The FIG. 1 embodiment can be practiced with virtually any LCD construction, such as twisted nematic, supertwisted nematic, double supertwisted nematic, etc. Double supertwisted nematic is particularly desirable in high resolution displays because it can provide a virtually true black and white image, as opposed to the color tinted images produced by the other technologies. In double supertwisted nematic panel construction, an additional, passive liquid crystal cell is used in conjunction with the primary liquid crystal cell to compensate for optical wavelength dependence in the primary cell. The passive cell is essentially identical to the primary cell except it has an opposite twist sense.
FIG. 4 shoWs a display subassembly 12' using double supertwisted panels. The first panel 22' includes an operative panel 22a' and a passive panel 22b'. The operative panel 22a' includes electrodes 26' and is operated in conjunction with the passive panel 22b' that is fabricated without electrodes and with an opposite twist sense. The second panel 24' is constructed similarly.
The construction of the double supertwisted display subassembly of FIG. 4 can be simplified considerably by fabricating the first and second primary panels to have opposite twist senses. In such an embodiment, the inactive portions of one panel serve as the passive, reverse twist counterparts to the active portions of the other panel. Such an embodiment is shown in FIG. 5. In addition to eliminating two liquid crystal layers, this embodiment also permits the intermediate polarizer 32' to be omitted.
In order for these stacked panel display subassemblies to work without parallax limitations, the entrance optic 16 desirably collimates the illumination from the light source 14 in a direction orthogonal to the panels. This entrance optic 16 can take many forms, as discussed below. The collimated light exiting the display subassembly is also typically processed by an exit optic 18 which can either focus the light for projection on a viewing surface, or can simply disperse the light for direct viewing.
Referring to FIG. 6, in a first application the display subassembly 12 is positioned on the transparent projection surface 50 of a conventional overhead projector 52. Such projectors typically include an illumination bulb 54 and a Fresnel lens 56 under the projection surface to produce light beams that pass through a transparency and converge onto a projection lens assembly 58. (Due to the short focal length and high power required of lens 56, this lens is often formed by cementing two or more lower powered Fresnel lenses together.)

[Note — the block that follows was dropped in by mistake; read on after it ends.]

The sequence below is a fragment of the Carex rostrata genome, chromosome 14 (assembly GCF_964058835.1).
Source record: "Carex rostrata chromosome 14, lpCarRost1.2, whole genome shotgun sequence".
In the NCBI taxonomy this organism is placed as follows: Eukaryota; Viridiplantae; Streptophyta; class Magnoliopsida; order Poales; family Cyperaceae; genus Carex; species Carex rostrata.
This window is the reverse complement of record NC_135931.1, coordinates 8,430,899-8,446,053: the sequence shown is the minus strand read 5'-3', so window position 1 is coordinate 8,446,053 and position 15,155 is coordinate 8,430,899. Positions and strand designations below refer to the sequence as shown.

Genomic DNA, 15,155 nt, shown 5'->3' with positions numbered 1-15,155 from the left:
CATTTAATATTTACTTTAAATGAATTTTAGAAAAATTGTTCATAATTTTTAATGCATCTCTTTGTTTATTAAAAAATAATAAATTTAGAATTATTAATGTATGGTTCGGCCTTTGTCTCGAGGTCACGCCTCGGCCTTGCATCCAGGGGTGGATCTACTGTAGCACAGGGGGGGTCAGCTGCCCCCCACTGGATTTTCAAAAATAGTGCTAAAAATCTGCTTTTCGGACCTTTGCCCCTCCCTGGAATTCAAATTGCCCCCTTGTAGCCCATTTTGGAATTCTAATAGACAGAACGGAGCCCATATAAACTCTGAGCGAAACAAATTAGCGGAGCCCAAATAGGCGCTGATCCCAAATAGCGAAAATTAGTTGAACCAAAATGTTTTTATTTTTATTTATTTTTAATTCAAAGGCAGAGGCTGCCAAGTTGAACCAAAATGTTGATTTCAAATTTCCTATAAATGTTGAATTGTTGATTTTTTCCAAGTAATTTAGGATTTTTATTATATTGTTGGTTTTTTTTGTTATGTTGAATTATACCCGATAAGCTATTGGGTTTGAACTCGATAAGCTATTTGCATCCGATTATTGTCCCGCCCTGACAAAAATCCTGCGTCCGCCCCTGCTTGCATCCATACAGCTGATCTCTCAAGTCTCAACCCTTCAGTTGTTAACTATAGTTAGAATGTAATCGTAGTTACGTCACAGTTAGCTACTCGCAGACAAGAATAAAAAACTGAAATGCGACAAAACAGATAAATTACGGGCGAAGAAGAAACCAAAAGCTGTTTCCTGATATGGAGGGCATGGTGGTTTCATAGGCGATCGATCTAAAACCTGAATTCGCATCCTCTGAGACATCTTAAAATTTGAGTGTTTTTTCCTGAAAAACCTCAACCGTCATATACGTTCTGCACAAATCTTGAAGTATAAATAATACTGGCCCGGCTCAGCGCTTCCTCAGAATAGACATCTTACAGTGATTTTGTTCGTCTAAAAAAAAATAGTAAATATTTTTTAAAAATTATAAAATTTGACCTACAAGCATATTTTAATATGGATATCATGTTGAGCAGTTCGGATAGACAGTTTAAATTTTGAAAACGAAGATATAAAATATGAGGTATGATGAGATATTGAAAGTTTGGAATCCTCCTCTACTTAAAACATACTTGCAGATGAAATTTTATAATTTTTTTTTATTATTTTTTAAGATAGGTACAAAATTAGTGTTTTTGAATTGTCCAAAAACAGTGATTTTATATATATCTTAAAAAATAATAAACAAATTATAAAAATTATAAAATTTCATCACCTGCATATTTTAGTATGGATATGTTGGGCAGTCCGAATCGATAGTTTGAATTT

When display subassembly 12 is used in the FIG. 6 application, it is desirable to provide a Fresnel lens 60 as the entrance optic to collimate the converging light from the projection surface prior to illumination of the display subassembly. The light exiting the subassembly is then refocused by a exit optic lens 62 (which is also desirably in Fresnel form) onto the projection lens assembly 58. (Lens 62 here serves the same purpose as the Fresnel lens provided under the projection surface of the projector in the projector's normal operation, namely to focus light towards the projection lens assembly 58.)
If it is desired to use the FIG. 6 display system in a direct view arrangement, a backlit viewing stand 70 shown in FIG. 7 may be employed. This stand has a light-transmitting surface 71 against which the display 12 can rest, and an internal light source 72 for directing illumination through the light-transmitting surface. A small shelf 73 on which the display can be positioned is provided on the exterior of the stand.
The stand 70 is desirably collapsible to permit ready portability. This can be achieved with a hinge and bellows arrangement 74. A small size can be maintained by using folded optics that include mirroring on the inside back wall 76 of the stand.
The stand 70 is also desirably provided with optics that emulate the optics of a conventional overhead projector. That is, these optics focus light incident on the display 12 so that it converges on a point a short distance away. In the illustrated embodiment, these optics comprise a Fresnel plate lens 75. The Fresnel entrance optic 60 used with the display 12 in the FIG. 6 embodiment (present but not particularly shown in FIG. 7) again collimates this focused light prior to its illumination of the display subassembly.
In this application, the exit optic -8 is a simple translucent dispersion medium, such as a ground glass plate or a commercially available diffusion material (i.e. Rolux film manufactured by Rosco of Port Chester N.Y.).